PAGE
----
Google's new Chrome browser borrows so much from Opera's browser, we had to ask Jon von Tetzchner, Opera's CEO, an obvious question today - had Google hired any of his staff?
He didn't sound too upset, though, that Google has half-inched so many features from Opera in a smash-and-grab raid.
"Some things we recognise from Opera - putting tabs at the top [and the address bar in the tab], speed dial, and basically the search and find - but that shows we're doing something right."
You might think he's entitled to be - since these features will be new to 99 per cent of the world's PC-based web surfers, who may credit Google with the innovations. But von Tetzchner told us that Chrome's biggest innovation isn't one Opera is in a rush to emulate.
Because Chrome is designed for running web apps, he says, "the focus is on keeping different processes for different windows - that's a very heavy duty thing to do. It's an OS approach rather than a browser approach." And something not considered worth following.
Opera's message to developers is twofold: it will incorporate Google Gears, the runtime that allows Google web applications to run offline, and continue to promote widgets. Opera's widgets will run across all of its platforms, from the Nintendo Wii to mobile devices and set-top boxes.
The Opera CEO says Google's Chrome is good news for developers, ultimately, and for Opera:
"If they take some market share from Microsoft, then that's good for us - because their standards implementation is better than Internet Explorer's."
But while Gears is already slated for inclusion in Opera, von Tetzchner doesn't see much else in the code base he'd want to to take.
"Gears is something all the browsers are putting in - everyone has agreed to put in Gears. When it comes to other parts of Chrome, I would expect us not to take anything from it."
"We want to control our own code, and not be dependent on others. We have had open source components in Opera, but we've taken then out because customers have been asking us to remove them."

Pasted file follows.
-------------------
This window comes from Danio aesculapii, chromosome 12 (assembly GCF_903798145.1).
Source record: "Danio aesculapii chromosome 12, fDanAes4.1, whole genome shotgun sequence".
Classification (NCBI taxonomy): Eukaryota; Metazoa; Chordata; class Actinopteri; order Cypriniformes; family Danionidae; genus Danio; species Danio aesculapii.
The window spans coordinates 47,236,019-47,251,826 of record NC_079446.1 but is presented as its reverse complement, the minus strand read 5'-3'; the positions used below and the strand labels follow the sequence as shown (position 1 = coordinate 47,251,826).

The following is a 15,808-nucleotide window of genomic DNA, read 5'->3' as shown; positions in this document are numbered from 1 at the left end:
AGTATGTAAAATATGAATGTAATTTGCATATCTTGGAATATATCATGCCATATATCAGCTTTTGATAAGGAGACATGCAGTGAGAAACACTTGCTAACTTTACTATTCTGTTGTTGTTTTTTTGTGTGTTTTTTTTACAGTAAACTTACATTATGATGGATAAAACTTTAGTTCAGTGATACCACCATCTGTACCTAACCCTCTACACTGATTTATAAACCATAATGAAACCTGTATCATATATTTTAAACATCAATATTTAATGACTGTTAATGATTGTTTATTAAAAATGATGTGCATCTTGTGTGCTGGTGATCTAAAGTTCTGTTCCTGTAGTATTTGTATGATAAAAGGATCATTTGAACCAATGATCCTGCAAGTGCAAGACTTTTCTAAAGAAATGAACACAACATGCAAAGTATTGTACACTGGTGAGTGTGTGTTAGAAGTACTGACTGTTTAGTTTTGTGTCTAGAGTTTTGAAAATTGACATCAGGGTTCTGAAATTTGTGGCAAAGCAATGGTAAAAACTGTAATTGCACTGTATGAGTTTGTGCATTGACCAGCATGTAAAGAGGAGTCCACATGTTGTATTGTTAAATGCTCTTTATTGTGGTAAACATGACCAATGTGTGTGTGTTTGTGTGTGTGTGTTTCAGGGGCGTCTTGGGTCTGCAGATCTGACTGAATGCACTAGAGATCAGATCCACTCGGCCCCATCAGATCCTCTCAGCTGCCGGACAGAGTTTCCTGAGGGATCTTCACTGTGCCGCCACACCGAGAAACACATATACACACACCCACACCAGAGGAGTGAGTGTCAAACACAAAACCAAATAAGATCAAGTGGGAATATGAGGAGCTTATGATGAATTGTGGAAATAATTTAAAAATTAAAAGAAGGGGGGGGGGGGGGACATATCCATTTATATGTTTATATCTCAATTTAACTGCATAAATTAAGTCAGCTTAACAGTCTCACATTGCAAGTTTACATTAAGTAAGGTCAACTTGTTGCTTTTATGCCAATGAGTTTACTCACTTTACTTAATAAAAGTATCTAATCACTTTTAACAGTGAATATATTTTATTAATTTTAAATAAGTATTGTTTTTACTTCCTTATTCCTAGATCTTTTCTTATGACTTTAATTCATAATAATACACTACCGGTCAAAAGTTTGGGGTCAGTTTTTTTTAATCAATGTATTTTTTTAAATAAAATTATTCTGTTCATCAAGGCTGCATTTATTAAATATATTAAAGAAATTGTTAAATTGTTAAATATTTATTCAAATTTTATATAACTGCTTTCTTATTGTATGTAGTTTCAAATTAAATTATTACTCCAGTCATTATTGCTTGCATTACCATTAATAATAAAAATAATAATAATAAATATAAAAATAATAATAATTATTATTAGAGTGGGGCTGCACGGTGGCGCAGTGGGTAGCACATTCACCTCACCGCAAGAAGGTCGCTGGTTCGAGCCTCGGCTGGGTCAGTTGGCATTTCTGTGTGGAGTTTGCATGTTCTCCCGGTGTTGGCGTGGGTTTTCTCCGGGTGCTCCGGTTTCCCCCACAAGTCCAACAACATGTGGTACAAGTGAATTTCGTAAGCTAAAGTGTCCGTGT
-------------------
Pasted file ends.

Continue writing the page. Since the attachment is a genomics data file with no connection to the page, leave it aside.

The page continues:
"There's a JPEG decoder, and things like that, that every browser has used. We made some better code and replaced it with our own. We wouldn't have done it if customers didn't ask, but we did get the code down from 150kb to 5kb."
Everyone works for Google?
Doubts have been raised about the future of the Mozilla Foundation since the extent of Google's browser ambitions became apparent, yesterday.
While the two have signed an agreement to continue their relationship until 2011, almost 85 per cent of the "non profit" Foundation's income is derived from the deal, whereby Mozilla refers Firefox users to Google's search engine. We now know Google has been hiring the best Mozilla developers, and surely there's little it needs from the Foundation any more.
But then some of the same doubts may pertain to Opera, too. Not long ago, Opera was the only browser that charged money for a licence - which perhaps explains why it is such high quality, user-focused design - but struck a referral deal with Google that permitted it to be released as a free download.
Should Google attain a monopolistic share of the internet advertising market (it's already under such scrutiny in the US - and controls 81 per cent of the UK market), might these sweet deals not end?
"I don't think Google is going to take 100pc market share in advertising," said von Tetzchner. "We have deals with multiple parties. When it comes to advertising, there are different advertising companies. I think there will always be competition: Microsoft and Yahoo! are very big players, and we work with big regional companies like Baidu."
Then a dark cloud appeared on the distant horizon:
"If Google were to own both search and services, then that's another story."
Naturally. If there's only one great big computer in the world - why would you use a terminal made by anyone else? ®